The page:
I first had Laura Griffin recommended to me by a librarian friend. However when I was standing in a bookstore and saw the blurb 'Top-notch romantic suspense!' – New York Times bestselling author Allison Brennan…it did clinch the decision to buy 'Unspeakable'.
I'm in a slight tangle at the moment as a heap of good paperbacks have come out all in the same week( Allison's and JT's being at the top of my need it now list)…as I start my master in library science. Maybe it will help motivate me to more efficient time management practices.
I haven't found new writers through blurbs, I have found them through some of my favourite writer's recommendations however, either on their website or blogs. Blurbs on book jackets don't entice me because, as you mentioned in your post it's something you would never do, I suspect sometimes the author of the blurb hasn't read the book and is supporting (understandably, I'm not judging here) the marketing system.
I'm not big on author blurbs, either, for the reason Grace mentioned. When I hear about a new author I usually track down his or her web site and read excerpts (when available). If the writing is good and the premise intrigues me, I'll buy the book. Otherwise, I pass.
When no excerpts are available I try Amazon, and if that fails I'll read the first page in the bookstore. That tends to be my measuring stick, and so far it works the majority of the time.
The blurb worked opposite for me. I am a fan of Meg Gardiner's work. After devouring all her novels, I went looking for more. Then I noticed the blurb on her book by Tess Gerritsen. I figured if Tess liked Meg's books, maybe I would like hers. I did. And reading her books led me to this blog and more authors to discover!
So – blurbs can work. Maybe not in the way you expect!
Barbie, Rocki is a terrific storyteller, as you well know!
Thanks Catherine, and I know Laura thanks you too. She is hugely talented. When her editor asked me to read for a quote, I asked my mom first, and she said she loved Laura's books, so I decided to read it. I loved it so much that when we had an opening at Murder She Writes, we begged Laura to join.
Grace, I had once heard that authors didn't read the books, but most who I talk to do read them. The way I look at it is my name is especially my brand and if I say I like something when I never read it, it can dilute the brand. I'll admit, though, that I often give my mom–who reads far more than me (a book a day!) an arc and ask her to read it first and tell me if I'll like it, then I'll read it if she says either it's something I'd like (even if she didn't–my tastes are a bit darker than hers) or if she says she loves it.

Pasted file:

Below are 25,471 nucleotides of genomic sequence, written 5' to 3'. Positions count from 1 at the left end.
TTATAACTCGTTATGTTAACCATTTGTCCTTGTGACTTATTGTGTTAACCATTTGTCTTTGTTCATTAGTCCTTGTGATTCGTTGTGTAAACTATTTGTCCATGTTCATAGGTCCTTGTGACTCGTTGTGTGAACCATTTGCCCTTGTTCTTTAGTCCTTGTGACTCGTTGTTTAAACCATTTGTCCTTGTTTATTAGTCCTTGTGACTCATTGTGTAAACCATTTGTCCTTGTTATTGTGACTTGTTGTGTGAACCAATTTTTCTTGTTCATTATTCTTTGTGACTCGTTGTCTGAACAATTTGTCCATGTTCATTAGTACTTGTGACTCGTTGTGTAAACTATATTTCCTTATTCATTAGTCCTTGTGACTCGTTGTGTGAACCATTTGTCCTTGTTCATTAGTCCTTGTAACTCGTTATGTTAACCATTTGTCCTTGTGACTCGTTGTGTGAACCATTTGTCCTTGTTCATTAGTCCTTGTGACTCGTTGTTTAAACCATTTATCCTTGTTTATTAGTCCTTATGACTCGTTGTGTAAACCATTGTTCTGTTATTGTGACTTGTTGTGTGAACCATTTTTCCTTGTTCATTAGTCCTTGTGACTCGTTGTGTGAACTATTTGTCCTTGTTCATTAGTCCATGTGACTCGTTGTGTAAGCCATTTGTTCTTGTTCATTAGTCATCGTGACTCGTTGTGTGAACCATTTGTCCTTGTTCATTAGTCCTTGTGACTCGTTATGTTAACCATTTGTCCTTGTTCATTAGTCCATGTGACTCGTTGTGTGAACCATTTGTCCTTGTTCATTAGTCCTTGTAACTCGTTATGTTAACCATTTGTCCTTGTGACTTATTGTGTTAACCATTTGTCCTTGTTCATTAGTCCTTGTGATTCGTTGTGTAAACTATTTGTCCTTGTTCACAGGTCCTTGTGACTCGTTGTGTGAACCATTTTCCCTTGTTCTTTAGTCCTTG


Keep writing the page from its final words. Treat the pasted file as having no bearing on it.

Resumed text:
Laura Jane, I know SOOOO many people who judge the book on the first three pages! I did a blog on this once, and then Alex's blog yesterday about the first chapter hits home, too. But I suspect it's more about voice than anything else–do you want to spend 4-6 hours listening to this "voice" in your head as you read?
Stacy, what a great story! My mom also loves Tess and Meg. In fact, if it weren't for my mom, I would never have read either author (well, I might have, but she gave me copies of their books years ago.)
I used to rely on author blurbs, but that was when I didn't personally know about a thousand authors. Now they tell me, "Hey, I know a great book you should read…," which amounts to a very personal blurb, I suppose. I also cannot write a blurb unless I really, really believe in the work, because my name on a book's cover represents me and my taste and a level of trust that a reader has in my opinion. But, when I love a book, I wave the flag hard and high. I blurbed Tim Hallinan's "The Queen of Patpong" and John Vorhous' "The Albuquerque Turkey" quite vigorously. Finding time to read books to blur is a whole other story.
Never bought a book due to an author blurb, but I have bought several due to author recommendations on blogs. Wait, actually that's not exactly true. I have found a few new authors due to their blurbs on books by authors I love, though that would seem to be the opposite of how a blurb is suppose to work.
Nowadays, I usually know a lot about the books I buy, but I used to choose books based on blurbs, if only because the identity of a blurbing author is usually a pretty good signal about the tone of a book. As you note, readers who like you might also be inclined to enjoy JT"s work, so your blurb is not only a strong endorsement but also a way of describing the book.
I was idly going through the stacks at my local bookstore when I came across "The Watcher" by Brian Freeman. It was the title that got me first, then I looked at Michael Connelly''s blurb, "This guy can tell a story." I laughed out loud because it was so refreshingly frank.
It turned out to be a great book, and I bought his second one too (name escapes me now).
I've been lucky with books recommended by Lisa Gardner and Tess Gerritsen. So, I do read the blurbs and they do have an impact on my buying.
What I read depends on both my trust of the author, and my belief in the connection when authors within the same genre are compaired. Said another way, I expect a connection between a person endorsing a book, or the person's writing to whom the author is being compaired. I might read the book for that reason or, conversly, I might finish a novel and then read novels by the authors who endorsed it, looking for more of the same.